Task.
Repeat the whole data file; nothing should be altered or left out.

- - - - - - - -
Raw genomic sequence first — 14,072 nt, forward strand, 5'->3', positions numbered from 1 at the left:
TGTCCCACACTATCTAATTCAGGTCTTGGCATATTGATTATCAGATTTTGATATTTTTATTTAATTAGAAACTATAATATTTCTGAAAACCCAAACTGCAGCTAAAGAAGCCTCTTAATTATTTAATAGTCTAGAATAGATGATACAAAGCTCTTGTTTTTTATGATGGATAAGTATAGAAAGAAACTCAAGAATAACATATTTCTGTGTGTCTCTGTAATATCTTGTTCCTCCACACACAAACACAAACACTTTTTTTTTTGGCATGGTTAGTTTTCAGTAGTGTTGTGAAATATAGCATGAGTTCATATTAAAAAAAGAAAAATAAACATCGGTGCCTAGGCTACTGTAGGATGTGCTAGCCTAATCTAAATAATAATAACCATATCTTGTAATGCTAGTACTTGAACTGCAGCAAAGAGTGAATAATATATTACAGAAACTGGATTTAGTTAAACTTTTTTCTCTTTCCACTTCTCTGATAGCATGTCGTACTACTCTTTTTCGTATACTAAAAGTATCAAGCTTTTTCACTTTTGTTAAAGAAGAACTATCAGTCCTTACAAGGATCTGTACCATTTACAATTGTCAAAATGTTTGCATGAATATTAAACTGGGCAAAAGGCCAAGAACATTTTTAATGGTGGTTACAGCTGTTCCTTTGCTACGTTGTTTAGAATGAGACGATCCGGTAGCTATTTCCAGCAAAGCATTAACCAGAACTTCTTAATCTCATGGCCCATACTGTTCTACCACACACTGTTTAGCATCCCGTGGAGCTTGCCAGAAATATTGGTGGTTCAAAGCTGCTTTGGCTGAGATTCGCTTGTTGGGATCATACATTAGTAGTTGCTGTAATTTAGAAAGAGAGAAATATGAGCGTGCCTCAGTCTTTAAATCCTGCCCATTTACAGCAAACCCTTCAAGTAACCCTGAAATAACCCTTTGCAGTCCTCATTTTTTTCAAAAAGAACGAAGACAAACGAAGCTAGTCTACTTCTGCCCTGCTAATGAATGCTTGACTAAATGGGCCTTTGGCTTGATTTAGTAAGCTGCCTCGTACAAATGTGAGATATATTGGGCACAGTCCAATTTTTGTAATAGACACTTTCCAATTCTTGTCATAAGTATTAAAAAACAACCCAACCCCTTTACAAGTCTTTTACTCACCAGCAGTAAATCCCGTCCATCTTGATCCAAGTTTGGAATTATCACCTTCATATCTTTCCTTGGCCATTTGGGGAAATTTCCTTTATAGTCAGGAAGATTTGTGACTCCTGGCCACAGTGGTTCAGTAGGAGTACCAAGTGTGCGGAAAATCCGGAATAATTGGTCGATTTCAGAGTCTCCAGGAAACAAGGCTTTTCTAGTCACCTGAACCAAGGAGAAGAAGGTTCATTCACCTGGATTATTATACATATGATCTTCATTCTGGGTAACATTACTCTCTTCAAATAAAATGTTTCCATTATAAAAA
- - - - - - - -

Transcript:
Raw genomic sequence first — 14,072 nt, forward strand, 5'->3', positions numbered from 1 at the left:
TGTCCCACACTATCTAATTCAGGTCTTGGCATATTGATTATCAGATTTTGATATTTTTATTTAATTAGAAACTATAATATTTCTGAAAACCCAAACTGCAGCTAAAGAAGCCTCTTAATTATTTAATAGTCTAGAATAGATGATACAAAGCTCTTGTTTTTTATGATGGATAAGTATAGAAAGAAACTCAAGAATAACATATTTCTGTGTGTCTCTGTAATATCTTGTTCCTCCACACACAAACACAAACACTTTTTTTTTTGGCATGGTTAGTTTTCAGTAGTGTTGTGAAATATAGCATGAGTTCATATTAAAAAAAGAAAAATAAACATCGGTGCCTAGGCTACTGTAGGATGTGCTAGCCTAATCTAAATAATAATAACCATATCTTGTAATGCTAGTACTTGAACTGCAGCAAAGAGTGAATAATATATTACAGAAACTGGATTTAGTTAAACTTTTTTCTCTTTCCACTTCTCTGATAGCATGTCGTACTACTCTTTTTCGTATACTAAAAGTATCAAGCTTTTTCACTTTTGTTAAAGAAGAACTATCAGTCCTTACAAGGATCTGTACCATTTACAATTGTCAAAATGTTTGCATGAATATTAAACTGGGCAAAAGGCCAAGAACATTTTTAATGGTGGTTACAGCTGTTCCTTTGCTACGTTGTTTAGAATGAGACGATCCGGTAGCTATTTCCAGCAAAGCATTAACCAGAACTTCTTAATCTCATGGCCCATACTGTTCTACCACACACTGTTTAGCATCCCGTGGAGCTTGCCAGAAATATTGGTGGTTCAAAGCTGCTTTGGCTGAGATTCGCTTGTTGGGATCATACATTAGTAGTTGCTGTAATTTAGAAAGAGAGAAATATGAGCGTGCCTCAGTCTTTAAATCCTGCCCATTTACAGCAAACCCTTCAAGTAACCCTGAAATAACCCTTTGCAGTCCTCATTTTTTTCAAAAAGAACGAAGACAAACGAAGCTAGTCTACTTCTGCCCTGCTAATGAATGCTTGACTAAATGGGCCTTTGGCTTGATTTAGTAAGCTGCCTCGTACAAATGTGAGATATATTGGGCACAGTCCAATTTTTGTAATAGACACTTTCCAATTCTTGTCATAAGTATTAAAAAACAACCCAACCCCTTTACAAGTCTTTTACTCACCAGCAGTAAATCCCGTCCATCTTGATCCAAGTTTGGAATTATCACCTTCATATCTTTCCTTGGCCATTTGGGGAAATTTCCTTTATAGTCAGGAAGATTTGTGACTCCTGGCCACAGTGGTTCAGTAGGAGTACCAAGTGTGCGGAAAATCCGGAATAATTGGTCGATTTCAGAGTCTCCAGGAAACAAGGCTTTTCTAGTCACCTGAACCAAGGAGAAGAAGGTTCATTCACCTGGATTATTATACATATGATCTTCATTCTGGGTAACATTACTCTCTTCAAATAAAATGTTTCCATTATAAAAA